The chiefdom’s lack of control over industry made control over parliament crucial for its weight in modern Fijian society. The Alliance lost the 1987 elections to a coalition of the Fiji Labour Party and National Federation Party. In retaliation, it backed two coups led by Colonel Sitiveni Rabuka. Rabuka justified his coups with claims that he would restore the supremacy of indigenous Fijians. The chiefs brought Rabuka into their ranks, reorganised the Alliance into the Soqosoqo ni Vakavulewa ni Taukei (SVT party) and regained government with Rabuka as PM.

But life for ordinary Fijians continued to deteriorate, and in 1999 Labour and the National Federation Party again won government, with Chaudhry becoming Fiji’s first Indian prime minister. In 2000, the chiefs backed a civilian coup and the Fijian supremacist “Taukei movement” to topple Chaudhry’s government. The SVT became the Social Democratic Liberal Party (later renamed SODELPA) and took office.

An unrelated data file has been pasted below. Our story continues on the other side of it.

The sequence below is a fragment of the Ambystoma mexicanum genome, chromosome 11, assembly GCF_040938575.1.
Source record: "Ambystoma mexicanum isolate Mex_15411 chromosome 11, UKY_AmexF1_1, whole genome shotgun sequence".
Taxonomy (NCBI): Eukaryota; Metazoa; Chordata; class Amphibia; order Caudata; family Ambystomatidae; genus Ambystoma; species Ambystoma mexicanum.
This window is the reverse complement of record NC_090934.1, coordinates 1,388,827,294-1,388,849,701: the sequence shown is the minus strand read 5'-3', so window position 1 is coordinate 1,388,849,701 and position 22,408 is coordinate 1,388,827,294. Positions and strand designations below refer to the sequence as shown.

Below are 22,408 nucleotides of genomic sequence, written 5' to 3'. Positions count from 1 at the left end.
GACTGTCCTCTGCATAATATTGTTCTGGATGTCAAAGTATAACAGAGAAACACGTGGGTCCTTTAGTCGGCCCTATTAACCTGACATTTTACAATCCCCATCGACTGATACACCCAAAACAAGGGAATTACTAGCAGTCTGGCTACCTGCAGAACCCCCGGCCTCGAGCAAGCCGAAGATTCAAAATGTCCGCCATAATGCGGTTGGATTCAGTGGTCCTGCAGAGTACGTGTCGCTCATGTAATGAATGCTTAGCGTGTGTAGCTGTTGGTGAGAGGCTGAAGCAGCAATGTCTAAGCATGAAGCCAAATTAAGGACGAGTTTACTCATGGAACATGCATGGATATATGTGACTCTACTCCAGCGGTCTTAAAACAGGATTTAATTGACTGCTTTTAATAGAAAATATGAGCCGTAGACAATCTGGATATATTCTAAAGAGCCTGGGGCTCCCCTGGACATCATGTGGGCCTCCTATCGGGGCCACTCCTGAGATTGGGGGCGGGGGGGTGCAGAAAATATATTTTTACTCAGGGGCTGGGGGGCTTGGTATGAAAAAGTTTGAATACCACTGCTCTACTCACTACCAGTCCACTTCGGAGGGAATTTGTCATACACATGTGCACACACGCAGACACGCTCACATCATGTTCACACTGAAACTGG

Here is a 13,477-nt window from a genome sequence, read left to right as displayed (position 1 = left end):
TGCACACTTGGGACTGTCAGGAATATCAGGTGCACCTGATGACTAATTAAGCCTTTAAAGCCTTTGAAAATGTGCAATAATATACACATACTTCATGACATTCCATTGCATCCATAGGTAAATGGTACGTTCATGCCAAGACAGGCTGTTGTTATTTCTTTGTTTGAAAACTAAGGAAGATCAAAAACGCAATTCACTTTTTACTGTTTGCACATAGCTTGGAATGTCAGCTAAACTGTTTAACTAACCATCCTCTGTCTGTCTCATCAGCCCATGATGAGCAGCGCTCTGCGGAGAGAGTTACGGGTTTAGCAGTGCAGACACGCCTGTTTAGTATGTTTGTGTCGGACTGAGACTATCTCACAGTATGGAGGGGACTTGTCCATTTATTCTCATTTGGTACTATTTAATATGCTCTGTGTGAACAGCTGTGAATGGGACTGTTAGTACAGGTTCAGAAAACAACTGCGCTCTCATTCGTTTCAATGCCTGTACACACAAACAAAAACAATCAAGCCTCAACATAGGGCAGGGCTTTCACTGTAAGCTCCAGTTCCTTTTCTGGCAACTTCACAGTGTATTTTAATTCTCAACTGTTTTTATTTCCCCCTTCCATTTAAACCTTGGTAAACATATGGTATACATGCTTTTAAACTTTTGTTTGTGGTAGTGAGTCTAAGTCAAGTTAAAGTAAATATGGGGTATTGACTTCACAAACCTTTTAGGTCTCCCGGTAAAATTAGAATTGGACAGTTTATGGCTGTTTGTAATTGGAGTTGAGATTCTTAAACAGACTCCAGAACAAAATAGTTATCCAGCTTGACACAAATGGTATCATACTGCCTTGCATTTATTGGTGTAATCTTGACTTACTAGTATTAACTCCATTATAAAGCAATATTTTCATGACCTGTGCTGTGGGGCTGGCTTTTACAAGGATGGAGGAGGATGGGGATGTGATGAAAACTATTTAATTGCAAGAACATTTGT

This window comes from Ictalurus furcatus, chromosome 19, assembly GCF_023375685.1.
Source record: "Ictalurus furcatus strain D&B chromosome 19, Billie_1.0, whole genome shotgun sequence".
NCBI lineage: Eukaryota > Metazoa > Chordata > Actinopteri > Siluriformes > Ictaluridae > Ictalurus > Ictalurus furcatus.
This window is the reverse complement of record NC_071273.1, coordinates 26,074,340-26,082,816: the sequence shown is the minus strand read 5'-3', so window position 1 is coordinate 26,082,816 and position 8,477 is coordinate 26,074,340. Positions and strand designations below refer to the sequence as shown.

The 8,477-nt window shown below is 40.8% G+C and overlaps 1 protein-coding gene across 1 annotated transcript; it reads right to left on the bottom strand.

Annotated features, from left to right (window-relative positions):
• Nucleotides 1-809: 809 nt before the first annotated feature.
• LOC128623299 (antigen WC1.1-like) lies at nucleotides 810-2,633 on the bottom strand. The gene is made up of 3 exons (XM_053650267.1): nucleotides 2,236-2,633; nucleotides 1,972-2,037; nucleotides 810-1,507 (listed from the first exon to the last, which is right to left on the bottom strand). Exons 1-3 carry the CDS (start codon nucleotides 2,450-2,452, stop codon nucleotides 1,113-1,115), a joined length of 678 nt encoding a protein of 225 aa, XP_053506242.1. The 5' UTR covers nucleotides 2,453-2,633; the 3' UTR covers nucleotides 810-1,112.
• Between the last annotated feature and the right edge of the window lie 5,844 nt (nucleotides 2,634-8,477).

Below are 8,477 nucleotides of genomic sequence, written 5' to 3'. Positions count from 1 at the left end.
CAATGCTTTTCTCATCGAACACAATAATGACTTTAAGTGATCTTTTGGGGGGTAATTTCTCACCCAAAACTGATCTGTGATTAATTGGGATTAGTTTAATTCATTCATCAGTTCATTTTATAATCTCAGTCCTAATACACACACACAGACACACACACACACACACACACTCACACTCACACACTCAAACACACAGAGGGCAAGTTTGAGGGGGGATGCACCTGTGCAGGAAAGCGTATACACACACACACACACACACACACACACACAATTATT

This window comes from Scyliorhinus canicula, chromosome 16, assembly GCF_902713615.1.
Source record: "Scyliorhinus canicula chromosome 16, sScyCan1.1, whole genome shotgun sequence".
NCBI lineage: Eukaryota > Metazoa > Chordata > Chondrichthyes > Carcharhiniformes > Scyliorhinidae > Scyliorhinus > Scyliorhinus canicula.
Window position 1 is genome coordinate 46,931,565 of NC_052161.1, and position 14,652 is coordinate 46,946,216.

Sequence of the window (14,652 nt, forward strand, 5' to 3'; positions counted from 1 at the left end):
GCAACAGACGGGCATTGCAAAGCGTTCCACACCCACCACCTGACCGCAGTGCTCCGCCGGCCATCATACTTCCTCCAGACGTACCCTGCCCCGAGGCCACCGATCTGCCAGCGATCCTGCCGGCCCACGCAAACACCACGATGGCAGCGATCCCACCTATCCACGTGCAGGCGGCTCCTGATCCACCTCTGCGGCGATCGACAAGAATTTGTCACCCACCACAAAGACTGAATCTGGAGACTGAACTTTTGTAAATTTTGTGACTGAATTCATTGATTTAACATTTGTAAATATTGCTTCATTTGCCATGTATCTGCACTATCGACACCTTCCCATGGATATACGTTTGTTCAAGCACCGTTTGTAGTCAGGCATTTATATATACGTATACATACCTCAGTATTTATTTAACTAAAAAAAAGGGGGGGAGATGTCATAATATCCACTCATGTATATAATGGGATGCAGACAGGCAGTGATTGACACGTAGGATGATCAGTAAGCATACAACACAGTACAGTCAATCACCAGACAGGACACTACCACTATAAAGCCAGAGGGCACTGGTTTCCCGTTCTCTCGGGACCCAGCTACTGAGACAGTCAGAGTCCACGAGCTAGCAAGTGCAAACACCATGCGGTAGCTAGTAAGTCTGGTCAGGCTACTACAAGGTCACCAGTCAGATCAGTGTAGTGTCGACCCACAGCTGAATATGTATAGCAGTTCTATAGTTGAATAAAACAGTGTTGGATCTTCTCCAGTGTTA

Commodore Frank Bainimarama came to prominence during this coup. He was not part of the chiefdom, but instead had risen through the ranks of the military. Loyal to the state, he survived an attempted mutiny and helped end the coup. In 2006, the SDL government moved to pardon its leaders. Each coup had caused economic and social turmoil, and fearing that the pardon risked further destabilisation of an already weakened economy, Bainimarama toppled the SDL government and seized power himself.

Bainimarama’s regime dismantled much of the post-independence political setup, which had fettered the long-term development and stability of Fijian capitalism. In 2012, he abolished the Great Council of Chiefs and in 2021 introduced land reforms that undermined traditional land boards and made land more accessible for foreign capital.

The 2013 constitution abolished the communal electoral system and Bainimarama has since promoted a “multiracial” national identity. This won him support among the Indian population, undermining the base of both the National Federation Party and Fiji Labour Party. It drew the ire of Fiji’s chiefs, and of Rabuka and SODELPA, who have pledged to reinstate the Great Council of Chiefs and the communal system, and reassert indigenous “Fijian paramountcy” if elected.